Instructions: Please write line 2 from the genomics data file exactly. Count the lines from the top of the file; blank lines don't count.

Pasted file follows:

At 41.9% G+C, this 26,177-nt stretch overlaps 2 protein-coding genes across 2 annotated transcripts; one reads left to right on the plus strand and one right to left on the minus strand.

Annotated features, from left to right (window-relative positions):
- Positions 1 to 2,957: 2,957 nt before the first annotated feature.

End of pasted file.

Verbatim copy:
Annotated features, from left to right (window-relative positions):